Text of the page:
Job Market Skill Gaps In Chicago

Nursing, Security & Criminal Justice
(credit: Thinkstock)

(credit: Thinkstock)

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When it comes to looking for a job, some skills are in higher demand than others due to skill gaps and increased demand. For job seekers in the Chicagoland area pursuing careers in nursing, criminal justice or security, the city is rich with opportunity.

But first, what is a skill gap? A skill gap is when there is a mismatch between the skills required for a job and the skills that job applicants currently have. A mismatch in skills can result from job seekers not having the right education, experience or certification for a particular job. A recent article from the Federal Reserve Bank of Chicago warned that a skill gap could lead to job seekers spending even more time looking for a position, leading to a higher unemployment rate.

Nursing

For job seekers, some fields are seeing more demand for employees than others. Nursing is on the rise for job growth in Chicago, with the field considered to be the top profession with vacancies in Illinois. With an increase of baby boomers needing care — and nurses from that generation set to retire — nursing can be a lucrative field for those looking for a job. According to the OECD Territorial Review, the Chicagoland area is seeing a critical shortage of nurses, especially as the population of 20 to 44 year olds, or influx of newer, younger nurses, is being outpaced by the baby-boomer generation.

Nursing also requires extensive training, with many nursing jobs requiring degrees at the bachelor’s or associate’s level. Some positions in this field may also require a master’s of science in nursing. According to the Bureau of Labor Statistics (BLS), registered nurses must also have a license.

Nationwide, the BLS projects that registered nurses will be the top occupation in terms of job growth through 2020, increasing 26 percent that year from demand in 2010. The high demand is also seen at present, with nursing accounting for one out of almost every five jobs created. According to the Illinois Department of Employment Security (IDES), registered nurses are projected to see an increase in job demand in Illinois, with job growth of about 16.3 percent projected for 2020 from employment in 2010.

Security

Jobs within the security industry are poised to increase as well. Covering everything from monitoring alarms and closed-circuit televisions to completing security checks and protecting a venue from fire, theft or terrorism, according to the BLS security jobs will grow 18 percent nationwide. Within Illinois, IDES projects jobs for other protective service workers, including security guards and detectives, will grow at a rate of 11 percent by 2020 from employment in 2010.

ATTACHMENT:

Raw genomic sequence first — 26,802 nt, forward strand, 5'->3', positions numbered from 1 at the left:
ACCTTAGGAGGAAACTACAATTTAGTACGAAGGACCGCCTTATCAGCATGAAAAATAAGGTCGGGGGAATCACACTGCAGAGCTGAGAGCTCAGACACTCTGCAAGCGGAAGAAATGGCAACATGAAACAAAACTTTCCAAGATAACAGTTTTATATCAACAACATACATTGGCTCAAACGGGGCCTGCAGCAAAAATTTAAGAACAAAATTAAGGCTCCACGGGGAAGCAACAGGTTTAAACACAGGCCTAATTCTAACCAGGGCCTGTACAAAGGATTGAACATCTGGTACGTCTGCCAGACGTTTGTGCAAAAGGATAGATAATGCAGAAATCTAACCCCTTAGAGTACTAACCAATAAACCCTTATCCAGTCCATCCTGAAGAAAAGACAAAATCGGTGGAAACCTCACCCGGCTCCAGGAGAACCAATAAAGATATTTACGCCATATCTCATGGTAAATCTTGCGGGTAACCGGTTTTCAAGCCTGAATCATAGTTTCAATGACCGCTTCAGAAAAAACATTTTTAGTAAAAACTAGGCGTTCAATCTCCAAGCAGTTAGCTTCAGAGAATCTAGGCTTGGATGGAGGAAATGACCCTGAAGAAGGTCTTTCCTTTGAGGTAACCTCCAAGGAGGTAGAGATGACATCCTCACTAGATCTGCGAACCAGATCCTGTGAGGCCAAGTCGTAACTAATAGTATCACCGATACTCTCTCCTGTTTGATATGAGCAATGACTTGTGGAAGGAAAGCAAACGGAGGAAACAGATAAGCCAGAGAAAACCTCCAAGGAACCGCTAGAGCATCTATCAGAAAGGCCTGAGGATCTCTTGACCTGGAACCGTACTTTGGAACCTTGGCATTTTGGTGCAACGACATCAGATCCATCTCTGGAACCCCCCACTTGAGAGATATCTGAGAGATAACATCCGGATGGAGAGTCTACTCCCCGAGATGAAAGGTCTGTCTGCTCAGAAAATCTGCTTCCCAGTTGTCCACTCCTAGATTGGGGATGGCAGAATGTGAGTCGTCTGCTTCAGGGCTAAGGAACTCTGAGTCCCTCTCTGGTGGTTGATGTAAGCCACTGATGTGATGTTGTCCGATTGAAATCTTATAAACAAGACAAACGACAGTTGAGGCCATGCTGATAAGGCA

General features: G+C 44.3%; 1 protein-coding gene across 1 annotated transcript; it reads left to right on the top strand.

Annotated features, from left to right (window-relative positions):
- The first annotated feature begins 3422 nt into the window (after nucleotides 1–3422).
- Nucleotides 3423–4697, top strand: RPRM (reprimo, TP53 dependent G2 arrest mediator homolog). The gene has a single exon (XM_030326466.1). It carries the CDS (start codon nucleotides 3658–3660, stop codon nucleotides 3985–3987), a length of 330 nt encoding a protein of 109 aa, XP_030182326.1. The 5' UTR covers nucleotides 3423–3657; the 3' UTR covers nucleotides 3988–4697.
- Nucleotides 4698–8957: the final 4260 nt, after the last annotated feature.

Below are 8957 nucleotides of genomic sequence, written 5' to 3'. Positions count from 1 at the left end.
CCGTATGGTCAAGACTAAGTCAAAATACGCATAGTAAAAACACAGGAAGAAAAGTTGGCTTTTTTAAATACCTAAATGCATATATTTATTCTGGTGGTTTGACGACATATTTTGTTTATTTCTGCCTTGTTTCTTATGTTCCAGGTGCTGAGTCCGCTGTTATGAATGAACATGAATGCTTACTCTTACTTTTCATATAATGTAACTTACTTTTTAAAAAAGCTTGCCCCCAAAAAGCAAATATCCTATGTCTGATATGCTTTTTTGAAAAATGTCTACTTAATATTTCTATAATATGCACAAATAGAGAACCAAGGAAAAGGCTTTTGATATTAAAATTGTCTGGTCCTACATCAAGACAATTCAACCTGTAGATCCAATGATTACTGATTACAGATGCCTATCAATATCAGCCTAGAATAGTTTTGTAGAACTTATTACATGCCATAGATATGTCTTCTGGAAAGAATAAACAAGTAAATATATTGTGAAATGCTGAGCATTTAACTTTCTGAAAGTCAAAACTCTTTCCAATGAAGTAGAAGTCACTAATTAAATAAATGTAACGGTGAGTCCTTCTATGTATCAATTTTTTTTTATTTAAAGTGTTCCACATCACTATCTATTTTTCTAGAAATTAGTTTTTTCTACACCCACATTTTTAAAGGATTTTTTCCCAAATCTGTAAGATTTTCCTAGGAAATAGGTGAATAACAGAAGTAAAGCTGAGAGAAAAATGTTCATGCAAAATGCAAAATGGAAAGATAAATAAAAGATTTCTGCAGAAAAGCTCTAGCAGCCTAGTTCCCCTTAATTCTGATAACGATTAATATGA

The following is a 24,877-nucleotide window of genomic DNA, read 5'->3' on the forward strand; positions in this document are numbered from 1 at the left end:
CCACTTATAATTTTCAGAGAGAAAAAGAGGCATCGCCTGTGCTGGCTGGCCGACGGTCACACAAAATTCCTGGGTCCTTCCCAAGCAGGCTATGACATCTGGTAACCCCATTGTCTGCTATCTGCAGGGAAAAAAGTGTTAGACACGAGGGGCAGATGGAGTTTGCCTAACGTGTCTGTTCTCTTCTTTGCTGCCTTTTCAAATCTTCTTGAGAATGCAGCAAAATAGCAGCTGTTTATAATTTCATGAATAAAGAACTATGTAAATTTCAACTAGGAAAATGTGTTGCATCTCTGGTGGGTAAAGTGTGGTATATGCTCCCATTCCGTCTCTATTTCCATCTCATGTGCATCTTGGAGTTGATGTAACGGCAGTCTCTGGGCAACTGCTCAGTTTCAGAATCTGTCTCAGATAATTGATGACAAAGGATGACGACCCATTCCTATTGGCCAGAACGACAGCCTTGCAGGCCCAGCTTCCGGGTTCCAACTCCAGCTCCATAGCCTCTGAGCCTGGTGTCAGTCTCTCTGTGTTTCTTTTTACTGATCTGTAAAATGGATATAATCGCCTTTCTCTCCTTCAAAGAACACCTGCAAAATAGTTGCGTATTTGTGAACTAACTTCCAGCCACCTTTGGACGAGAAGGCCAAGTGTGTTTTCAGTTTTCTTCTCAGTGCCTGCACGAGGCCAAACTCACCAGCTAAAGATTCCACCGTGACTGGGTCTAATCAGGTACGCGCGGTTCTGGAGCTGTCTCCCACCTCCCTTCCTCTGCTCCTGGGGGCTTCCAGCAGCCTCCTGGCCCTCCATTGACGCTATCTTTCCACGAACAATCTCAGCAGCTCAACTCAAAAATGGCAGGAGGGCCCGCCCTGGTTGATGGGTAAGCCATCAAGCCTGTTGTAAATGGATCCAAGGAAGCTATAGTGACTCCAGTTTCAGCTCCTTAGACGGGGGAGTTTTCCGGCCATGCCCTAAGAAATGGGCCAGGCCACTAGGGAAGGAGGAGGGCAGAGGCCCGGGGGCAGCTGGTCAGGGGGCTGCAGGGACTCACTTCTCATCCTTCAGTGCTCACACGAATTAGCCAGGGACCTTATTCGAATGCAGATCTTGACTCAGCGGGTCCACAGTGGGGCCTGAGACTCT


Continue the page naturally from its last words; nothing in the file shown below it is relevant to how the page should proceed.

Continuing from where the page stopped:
What’s required in this field? Job applicants can come from a variety of backgrounds. Some positions for unarmed guards may require a high school diploma or GED, while other organizations require security guards with more extensive backgrounds and education, such as an associate’s or bachelor’s degree. Additional training may also be required.

Criminal Justice

Criminal justice is another field seeing increases in job demand. The field encompasses numerous backgrounds, with some jobs requiring an associate’s degree while others, including those for criminal law attorneys, requiring law school and licensing.

Within Illinois, the IDES projects that law enforcement jobs will grow by 3.4 percent by 2020, including jobs for bailiffs, correctional officers, detectives and police officers. Training for criminal justice jobs can include participating in the local police academy or internships.

To help bridge the skill gap, Skills for Chicagoland’s Future, a public-private partnership supported by the City of Chicago, Cook County and the State of Illinois, was created to match employers with potential job candidates. The service is available at no charge to unemployed residents of Chicago and Cook County.

Megan Horst-Hatch is a mother, runner, baker, gardener, knitter, and other words that end in “-er.” She loves nothing more than a great cupcake, and writes at I’m a Trader Joe’s Fan. Her work can be found at Examiner.com.